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Article

Sophie Page

Astrology is the art of predicting events on earth as well as human character and disposition from the movements of the planets and fixed stars. Medieval astrology encompassed both general concepts of celestial influence, and the technical art of making predictions with horoscopes, symbolic maps of the heavens at particular moments and places constructed from astronomical information. The scientific foundations of the art were developed in ancient Greece, largely lost in early medieval Europe and recovered by the Latin West from Arabic sources in the 12th and 13th centuries. Late medieval astrological images were successfully Christianized and were adapted to particular contexts, acquired local meanings and changed over time.

Astrology developed into a scientific branch of learning in ancient Greece, but because of the opposition of the Church Fathers it was transmitted to early medieval Europe in only fragmentary form in technically unsophisticated textbooks and popular divinatory genres. Literary and scientific texts provided more general ideas about the nature and attributes of the planets which were influential on later iconography. The first significant astrological images appear in 11th-century illustrated astronomical texts (e.g. London, BL, Cotton MS. Tiberius BV), which were acquired and produced by monasteries to aid with time-keeping and the construction of the Christian calendar....

Article

[CESCM]

French organization founded in Poitiers in 1953. The Centre d’études supérieures de civilisation médiévale (CECSM) is affiliated with the Université de Poitiers, the Centre national de la recherche scientifique (CNRS), and the Ministère de la Culture et de la Communication. The founders, among them historian Edmond-René Labande and art historian René Crozet, began CESCM as a month-long interdisciplinary study of medieval civilization, inviting foreign students to participate. CESCM has since developed into a permanent organization but maintains the international and interdisciplinary focus of its founders.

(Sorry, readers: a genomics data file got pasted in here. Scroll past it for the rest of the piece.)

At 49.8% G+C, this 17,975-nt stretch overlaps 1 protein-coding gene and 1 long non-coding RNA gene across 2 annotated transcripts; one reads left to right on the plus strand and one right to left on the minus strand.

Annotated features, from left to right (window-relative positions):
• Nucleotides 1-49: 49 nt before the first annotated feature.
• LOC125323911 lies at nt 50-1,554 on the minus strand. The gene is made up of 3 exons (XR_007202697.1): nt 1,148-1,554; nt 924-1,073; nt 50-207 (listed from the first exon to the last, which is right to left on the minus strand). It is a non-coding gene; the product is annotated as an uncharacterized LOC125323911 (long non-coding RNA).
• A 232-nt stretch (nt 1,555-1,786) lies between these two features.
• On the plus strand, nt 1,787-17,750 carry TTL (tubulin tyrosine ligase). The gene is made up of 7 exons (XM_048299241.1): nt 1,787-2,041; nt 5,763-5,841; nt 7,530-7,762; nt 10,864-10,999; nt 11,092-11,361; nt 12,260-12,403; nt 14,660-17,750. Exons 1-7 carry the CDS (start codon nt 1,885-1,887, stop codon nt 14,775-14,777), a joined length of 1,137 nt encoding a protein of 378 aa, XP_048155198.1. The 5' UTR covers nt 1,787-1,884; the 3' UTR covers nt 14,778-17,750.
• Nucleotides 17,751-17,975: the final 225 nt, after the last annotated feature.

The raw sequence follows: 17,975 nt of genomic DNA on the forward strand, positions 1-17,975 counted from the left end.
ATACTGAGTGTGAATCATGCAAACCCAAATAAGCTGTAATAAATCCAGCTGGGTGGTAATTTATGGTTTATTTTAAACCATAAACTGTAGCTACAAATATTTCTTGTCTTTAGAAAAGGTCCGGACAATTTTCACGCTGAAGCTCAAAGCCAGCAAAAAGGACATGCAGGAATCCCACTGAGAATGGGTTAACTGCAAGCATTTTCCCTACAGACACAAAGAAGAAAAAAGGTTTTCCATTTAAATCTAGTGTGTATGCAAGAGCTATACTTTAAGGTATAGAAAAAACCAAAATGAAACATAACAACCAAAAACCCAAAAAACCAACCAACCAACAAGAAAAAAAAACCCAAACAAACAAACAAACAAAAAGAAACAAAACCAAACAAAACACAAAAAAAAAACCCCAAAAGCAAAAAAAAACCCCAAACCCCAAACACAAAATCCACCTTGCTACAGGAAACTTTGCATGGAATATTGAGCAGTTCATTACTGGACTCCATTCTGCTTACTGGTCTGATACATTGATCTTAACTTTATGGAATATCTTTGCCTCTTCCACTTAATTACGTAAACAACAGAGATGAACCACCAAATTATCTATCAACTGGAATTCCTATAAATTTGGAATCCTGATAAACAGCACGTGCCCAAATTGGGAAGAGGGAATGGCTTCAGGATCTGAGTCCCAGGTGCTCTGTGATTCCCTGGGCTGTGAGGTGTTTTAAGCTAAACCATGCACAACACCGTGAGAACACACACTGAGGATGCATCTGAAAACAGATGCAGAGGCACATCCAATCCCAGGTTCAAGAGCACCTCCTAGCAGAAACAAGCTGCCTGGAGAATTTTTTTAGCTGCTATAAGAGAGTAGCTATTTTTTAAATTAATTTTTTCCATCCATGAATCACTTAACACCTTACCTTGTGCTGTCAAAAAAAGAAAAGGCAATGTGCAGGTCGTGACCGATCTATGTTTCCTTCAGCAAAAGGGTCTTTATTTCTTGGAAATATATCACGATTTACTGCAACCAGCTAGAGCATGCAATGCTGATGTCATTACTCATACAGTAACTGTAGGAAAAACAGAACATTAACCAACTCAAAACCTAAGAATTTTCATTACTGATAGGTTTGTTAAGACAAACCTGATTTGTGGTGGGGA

CESCM continues to hold its formative summer session, known as ‘Les Semaines d’études médiévales’, and invites advanced graduate students of all nationalities. The summer session spans two weeks and includes sessions on a variety of topics, each conducted by a member or affiliate of CESCM. CESCM supports collaborative research groups and regularly holds colloquia attended by the international scholarly community.

Since 1958 CECSM has published ...

Article

Ryszard Brykowski

Church dedicated to St Michael at Dȩbno in the province of Nowy Sa̧cz, southern Poland. The 15th-century wooden church at Dȩbno has interested art historians since the middle of the 19th century; the stencilled paintings that decorate the interior were then regarded as an expression of ‘Slavonic taste’; soon afterwards the monument was defined as ‘a work in the pointed arch style’. In the 1920s it was included in the ‘Tatra Highlands group of wooden churches’ and regarded as the most characteristic and earliest example of a medieval wooden church in Poland.

A church was first mentioned on the site in 1335. Most of the present church is now dated to the second half of the 15th century: the curtain arch surmounting the south door is typical of Saxon architecture of the period, and the paintings are independently dated c. 1500. The nave and the chancel are both rectangular with a narrow sacristy north of the chancel. The spacing of the roof rafters with collar-beams corresponds to the width of the chancel, creating ‘plank-boxes’ on the sides of the wider nave, a structural solution typical of wooden Gothic church architecture in Little Poland. The lap joints and dowels survive, with the incised carpenter’s marks. Also original are the beam-framed ceiling, the same height in the nave and chancel; the ornate rood-screen; the western choir gallery; the west door and the door leading to the sacristy, both with pointed arches, and the south door; and a window with a curtain arch in the east wall of the chancel....